Media Release

10 November 2021

Some of the lowest paid workers in government will be moved to the living wage, with a direction to extend it to contractors in the cleaning, catering and security guard sectors.

Public Service Minister Chris Hipkins says core Public Service departments and agencies have been directed to ensure that contracts for cleaning, catering and security guards signed or renewed after 1 December pay at least the living wage rate of $22.75 per hour.

“Fixing low pay is a priority for this Government. We committed to extend these living wage guarantees in our election manifesto,” Chris Hipkins said.

“Cleaners, caterers and security guards on Public Service contracts with third parties do valuable work, but are not always paid at levels that allow them a decent standard of living.

“Many departments have already moved to address low wages for these workers. But Government needs to send a clear signal to give greater certainty for workers, departments and private sector businesses who hold these contracts,” Chris Hipkins said.

“Government agencies have incredible buying power. We are using the levers of central government procurement to drive real and progressive change,” Stuart Nash said.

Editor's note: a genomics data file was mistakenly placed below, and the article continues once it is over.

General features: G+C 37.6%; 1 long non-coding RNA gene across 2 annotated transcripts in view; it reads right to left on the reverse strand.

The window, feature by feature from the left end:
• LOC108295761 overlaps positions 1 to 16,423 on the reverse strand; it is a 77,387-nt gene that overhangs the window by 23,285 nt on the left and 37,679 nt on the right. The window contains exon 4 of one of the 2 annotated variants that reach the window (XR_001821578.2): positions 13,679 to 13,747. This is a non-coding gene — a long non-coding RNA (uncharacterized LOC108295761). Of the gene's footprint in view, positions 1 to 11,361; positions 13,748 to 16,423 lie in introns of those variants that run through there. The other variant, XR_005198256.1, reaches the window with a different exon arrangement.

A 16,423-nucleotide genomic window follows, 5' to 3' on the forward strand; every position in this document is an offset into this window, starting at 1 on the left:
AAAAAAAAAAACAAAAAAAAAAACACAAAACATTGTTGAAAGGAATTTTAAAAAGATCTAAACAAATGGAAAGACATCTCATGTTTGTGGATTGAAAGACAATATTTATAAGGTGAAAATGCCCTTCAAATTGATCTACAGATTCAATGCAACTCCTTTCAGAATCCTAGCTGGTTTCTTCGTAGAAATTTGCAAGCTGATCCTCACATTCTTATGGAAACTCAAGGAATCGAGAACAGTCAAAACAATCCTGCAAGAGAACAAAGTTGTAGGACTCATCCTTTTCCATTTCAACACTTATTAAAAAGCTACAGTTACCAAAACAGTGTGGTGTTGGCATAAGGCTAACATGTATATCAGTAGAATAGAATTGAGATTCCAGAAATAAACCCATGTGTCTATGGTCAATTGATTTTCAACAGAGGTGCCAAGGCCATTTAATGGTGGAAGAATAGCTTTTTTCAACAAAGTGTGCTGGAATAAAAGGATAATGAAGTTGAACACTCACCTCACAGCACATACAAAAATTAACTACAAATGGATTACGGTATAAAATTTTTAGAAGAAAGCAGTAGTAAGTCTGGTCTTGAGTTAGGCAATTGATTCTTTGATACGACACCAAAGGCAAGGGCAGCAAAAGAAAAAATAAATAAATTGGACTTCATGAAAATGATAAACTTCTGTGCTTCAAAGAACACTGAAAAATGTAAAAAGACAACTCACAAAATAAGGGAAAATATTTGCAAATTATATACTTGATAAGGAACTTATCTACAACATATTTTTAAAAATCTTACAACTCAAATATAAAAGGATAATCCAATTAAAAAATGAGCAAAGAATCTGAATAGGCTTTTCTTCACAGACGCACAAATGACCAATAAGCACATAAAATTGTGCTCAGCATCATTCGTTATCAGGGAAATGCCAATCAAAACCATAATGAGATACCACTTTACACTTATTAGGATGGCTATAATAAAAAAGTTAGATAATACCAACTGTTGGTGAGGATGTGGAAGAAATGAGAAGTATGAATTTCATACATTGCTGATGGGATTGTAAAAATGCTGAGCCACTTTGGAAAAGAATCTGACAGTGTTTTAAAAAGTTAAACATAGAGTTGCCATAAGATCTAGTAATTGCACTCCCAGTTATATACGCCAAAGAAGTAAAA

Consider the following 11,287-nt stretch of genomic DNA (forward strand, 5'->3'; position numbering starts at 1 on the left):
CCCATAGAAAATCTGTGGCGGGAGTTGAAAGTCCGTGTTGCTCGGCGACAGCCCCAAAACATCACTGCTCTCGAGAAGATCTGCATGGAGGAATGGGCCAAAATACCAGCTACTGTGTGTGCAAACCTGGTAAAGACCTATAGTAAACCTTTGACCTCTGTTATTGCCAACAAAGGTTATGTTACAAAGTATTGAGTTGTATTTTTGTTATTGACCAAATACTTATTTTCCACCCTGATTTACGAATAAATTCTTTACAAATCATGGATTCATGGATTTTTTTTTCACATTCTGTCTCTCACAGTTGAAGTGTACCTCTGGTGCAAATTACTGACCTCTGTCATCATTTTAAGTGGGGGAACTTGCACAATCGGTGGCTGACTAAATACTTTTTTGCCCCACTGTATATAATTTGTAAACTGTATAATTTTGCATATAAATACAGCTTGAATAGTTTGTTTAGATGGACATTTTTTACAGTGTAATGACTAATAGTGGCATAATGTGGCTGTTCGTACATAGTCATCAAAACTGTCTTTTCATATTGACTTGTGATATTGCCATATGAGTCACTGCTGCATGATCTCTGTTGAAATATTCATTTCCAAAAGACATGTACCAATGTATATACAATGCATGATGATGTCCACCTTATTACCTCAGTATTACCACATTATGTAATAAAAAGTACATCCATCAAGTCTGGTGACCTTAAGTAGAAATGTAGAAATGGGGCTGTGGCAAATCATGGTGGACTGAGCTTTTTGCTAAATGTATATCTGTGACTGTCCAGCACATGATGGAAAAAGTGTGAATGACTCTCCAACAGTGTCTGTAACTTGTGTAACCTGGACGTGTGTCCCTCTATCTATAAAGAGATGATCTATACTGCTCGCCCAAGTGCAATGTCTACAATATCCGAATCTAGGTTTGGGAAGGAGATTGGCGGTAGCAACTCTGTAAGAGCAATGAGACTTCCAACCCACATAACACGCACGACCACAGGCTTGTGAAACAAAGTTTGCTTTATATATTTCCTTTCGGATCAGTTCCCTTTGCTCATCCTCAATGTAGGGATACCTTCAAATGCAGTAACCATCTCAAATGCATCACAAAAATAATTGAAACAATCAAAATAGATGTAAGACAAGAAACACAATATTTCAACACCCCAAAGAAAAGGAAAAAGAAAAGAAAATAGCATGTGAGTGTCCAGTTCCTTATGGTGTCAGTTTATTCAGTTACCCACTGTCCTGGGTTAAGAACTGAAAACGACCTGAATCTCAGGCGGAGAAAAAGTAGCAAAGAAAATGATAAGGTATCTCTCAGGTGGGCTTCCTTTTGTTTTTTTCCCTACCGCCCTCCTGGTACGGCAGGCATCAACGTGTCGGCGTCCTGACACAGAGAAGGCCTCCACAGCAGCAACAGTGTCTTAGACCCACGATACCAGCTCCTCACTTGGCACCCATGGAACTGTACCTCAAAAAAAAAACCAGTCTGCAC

“We have signalled we will use procurement to enhance opportunities for diverse businesses and for women, Maori, Pasifika, youth and disabled workers; to help achieve climate change goals; and in this case, ensure people are paid a wage they can live on.

“I congratulate agencies like MBIE who have implemented the living wage in contracts for MIQ facilities. All staff across the 32 facilities are now on living wage equivalent or higher, and there is a provision built in for wages to continue to increase as the living wage increases,” Stuart Nash said.

We have made real progress to address low pay since 2018 by increasing the minimum wage every year, making it easier to raise pay equity claims, and agreeing to bring in Fair Pay agreements. The extension of the living wage is another milestone alongside these decisions,” Michael Wood said.

“The living wage will improve living standards for workers and their whānau, which is even more important during the global COVID-19 pandemic. Low-paid workers are particularly vulnerable to the economic impacts of the crisis.

“I want to acknowledge the work of the Living Wage Movement Aotearoa and its allies in pushing for this change. We committed to extend the living wage in our manifesto, and for the Public Service to lead by example,” Michael Wood said.

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